Is Baffin Island really that big?

June 9, 2022   ·   0 Comments

By Brian Lockhart

There is a map of the world on the wall of my home office.

I use it at various times when writing a story or doing research. It is the same map you probably had on the wall in your school classroom showing all the countries of the globe.

Canada is huge, with its northern arctic islands stretching upward across the map.

Russian dominates the others side of the map spreading so far east it turns up again on the west side of the map where the Bering Strait separates it from Alaska.

Greenland is a huge island in the middle of the North Atlantic – a massive island of ice and snow around the same size of the United States, yet is only has a population of around 56,000.

China is large, but seemingly not large enough to hold its entire population of around 1.4 billion people.

South America is down below and smaller and narrower than the other continent in the western hemisphere.

Africa is roughly the same size as South America, but appears to be the other half of a jigsaw puzzle as the two continents were apparently one, at one time in the past.

While you may use the map to find places on the globe, here’s something to consider.

That map is not an accurate depiction of the Earth. In fact, it’s actually very different that the real layout of the earth’s land masses.

The map you saw in school, was most likely the version called the Mercator Projection. It is centuries old and has been used as the standard ever since it was created by Flemish Cartographer Gerardus Mercator.

The map is based on the lines of latitude and longitude. It was, and is, useful for navigation purposes when you are sailing a ship and trying to find a destination.

The problem with the map is it distorts land masses and inflates the size of land the farther you get away from equator.

The difficulty with creating a world map, is the fact that you are trying to place something that is a sphere, on a two-dimensional surface.

The result is a view of the world that is very distorted.

Remember the massive Canadian arctic islands that are so impressive on the map? Turns out they are shown at more than four times their real size, and the farther north you go, the bigger they appear.

That huge island, Greenland, can actually easily fit inside several of the northern African countries.

Russia isn’t nearly as large as depicted on the map while China is actually quite a bit larger than shown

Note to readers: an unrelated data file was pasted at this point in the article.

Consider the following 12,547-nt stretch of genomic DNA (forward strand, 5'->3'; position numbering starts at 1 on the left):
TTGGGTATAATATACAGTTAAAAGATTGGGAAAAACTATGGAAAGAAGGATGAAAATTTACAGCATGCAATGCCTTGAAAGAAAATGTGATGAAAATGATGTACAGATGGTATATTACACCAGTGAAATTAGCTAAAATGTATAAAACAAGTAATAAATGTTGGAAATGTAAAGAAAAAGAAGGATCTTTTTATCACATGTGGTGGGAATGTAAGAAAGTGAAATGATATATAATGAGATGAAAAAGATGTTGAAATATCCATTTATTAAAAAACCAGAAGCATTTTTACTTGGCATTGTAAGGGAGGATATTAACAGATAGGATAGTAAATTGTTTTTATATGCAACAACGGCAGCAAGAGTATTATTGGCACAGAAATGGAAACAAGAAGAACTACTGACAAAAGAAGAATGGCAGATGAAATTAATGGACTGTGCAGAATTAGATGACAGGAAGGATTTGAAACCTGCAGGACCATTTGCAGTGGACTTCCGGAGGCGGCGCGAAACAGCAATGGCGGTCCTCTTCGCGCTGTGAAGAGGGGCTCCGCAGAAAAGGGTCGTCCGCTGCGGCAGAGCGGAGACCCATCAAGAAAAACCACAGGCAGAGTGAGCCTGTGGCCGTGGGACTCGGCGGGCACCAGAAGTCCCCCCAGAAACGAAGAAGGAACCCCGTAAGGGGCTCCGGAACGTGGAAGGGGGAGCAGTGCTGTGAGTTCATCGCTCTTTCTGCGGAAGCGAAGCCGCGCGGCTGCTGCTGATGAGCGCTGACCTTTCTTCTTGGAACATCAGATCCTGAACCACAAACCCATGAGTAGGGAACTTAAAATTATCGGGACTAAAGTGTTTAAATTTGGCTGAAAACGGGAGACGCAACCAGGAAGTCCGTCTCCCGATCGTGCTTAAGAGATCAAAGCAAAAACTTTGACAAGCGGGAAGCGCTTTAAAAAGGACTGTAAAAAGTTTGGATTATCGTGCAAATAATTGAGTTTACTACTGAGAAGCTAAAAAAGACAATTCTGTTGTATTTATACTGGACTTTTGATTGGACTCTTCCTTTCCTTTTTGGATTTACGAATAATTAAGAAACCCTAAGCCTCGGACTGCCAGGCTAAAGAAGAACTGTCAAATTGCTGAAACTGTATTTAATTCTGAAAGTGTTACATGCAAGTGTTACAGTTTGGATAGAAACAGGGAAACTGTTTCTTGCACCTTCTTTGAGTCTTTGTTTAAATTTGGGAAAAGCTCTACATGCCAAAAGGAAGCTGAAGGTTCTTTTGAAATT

Africa is much larger than the map shows and so is South America. Once you see the real size of the continents, you realize the entire US can fit inside the Sahara Desert.

There are other maps that have been created that more accurately show the layout of the continents, but they don’t seem to be widespread.

Apparently the marine world still uses the map because it allows ships to plot a course of bearing as a straight segment and does not require course corrections once you are underway.

It makes you wonder how many other things we have been given as fact but do not really represent the truth of a situation.

I use the map at various times for different things like locating a capitol city or finding distances between locations. Although I used the map less frequently now than I did a few years ago.

Information from the internet is faster and more reliable.

You can visit Google Earth and find a location in seconds and narrow things down to a single address if you need to.

I’ve used Google Earth to cruise down city streets in various parts of the world that I know I will never see in person. It’s interesting to visit a suburban neighbourhood in Paris, London, or Lima.

I used Google Street view to go down the street and see the house where my grandfather was born in Northern Ireland.

I’m not sure if schools have updated their maps or not, or maybe they don’t even have a map on the wall anymore because it’s easier to look up whatever you need on whichever device you have on your desk.

Finding out how inaccurate our world map is really has me looking for other things we were taught, but are either not right, or distorted to give a different view of the world around us.

Readers Comments (0)

Please note: Comment moderation is enabled and may delay your comment. There is no need to resubmit your comment.